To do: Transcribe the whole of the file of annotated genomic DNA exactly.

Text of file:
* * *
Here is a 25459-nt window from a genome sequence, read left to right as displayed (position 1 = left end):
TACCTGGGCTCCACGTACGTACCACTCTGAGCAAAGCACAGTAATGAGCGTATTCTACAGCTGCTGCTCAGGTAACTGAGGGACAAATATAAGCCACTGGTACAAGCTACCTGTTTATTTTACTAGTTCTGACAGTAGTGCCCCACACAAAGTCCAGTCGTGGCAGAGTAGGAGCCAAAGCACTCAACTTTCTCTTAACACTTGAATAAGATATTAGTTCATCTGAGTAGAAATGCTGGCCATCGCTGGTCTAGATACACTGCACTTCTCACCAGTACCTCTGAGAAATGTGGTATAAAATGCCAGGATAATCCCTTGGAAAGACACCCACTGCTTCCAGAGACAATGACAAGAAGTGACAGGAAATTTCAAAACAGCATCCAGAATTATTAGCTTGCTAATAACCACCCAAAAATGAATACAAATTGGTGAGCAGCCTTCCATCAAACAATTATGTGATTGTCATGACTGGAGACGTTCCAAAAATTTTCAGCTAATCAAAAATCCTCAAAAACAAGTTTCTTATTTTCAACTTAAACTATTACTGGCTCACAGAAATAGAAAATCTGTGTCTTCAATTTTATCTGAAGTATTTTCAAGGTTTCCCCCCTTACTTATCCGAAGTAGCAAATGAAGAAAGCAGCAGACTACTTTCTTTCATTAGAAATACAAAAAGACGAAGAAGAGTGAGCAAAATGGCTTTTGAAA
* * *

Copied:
Here is a 25459-nt window from a genome sequence, read left to right as displayed (position 1 = left end):
TACCTGGGCTCCACGTACGTACCACTCTGAGCAAAGCACAGTAATGAGCGTATTCTACAGCTGCTGCTCAGGTAACTGAGGGACAAATATAAGCCACTGGTACAAGCTACCTGTTTATTTTACTAGTTCTGACAGTAGTGCCCCACACAAAGTCCAGTCGTGGCAGAGTAGGAGCCAAAGCACTCAACTTTCTCTTAACACTTGAATAAGATATTAGTTCATCTGAGTAGAAATGCTGGCCATCGCTGGTCTAGATACACTGCACTTCTCACCAGTACCTCTGAGAAATGTGGTATAAAATGCCAGGATAATCCCTTGGAAAGACACCCACTGCTTCCAGAGACAATGACAAGAAGTGACAGGAAATTTCAAAACAGCATCCAGAATTATTAGCTTGCTAATAACCACCCAAAAATGAATACAAATTGGTGAGCAGCCTTCCATCAAACAATTATGTGATTGTCATGACTGGAGACGTTCCAAAAATTTTCAGCTAATCAAAAATCCTCAAAAACAAGTTTCTTATTTTCAACTTAAACTATTACTGGCTCACAGAAATAGAAAATCTGTGTCTTCAATTTTATCTGAAGTATTTTCAAGGTTTCCCCCCTTACTTATCCGAAGTAGCAAATGAAGAAAGCAGCAGACTACTTTCTTTCATTAGAAATACAAAAAGACGAAGAAGAGTGAGCAAAATGGCTTTTGAAA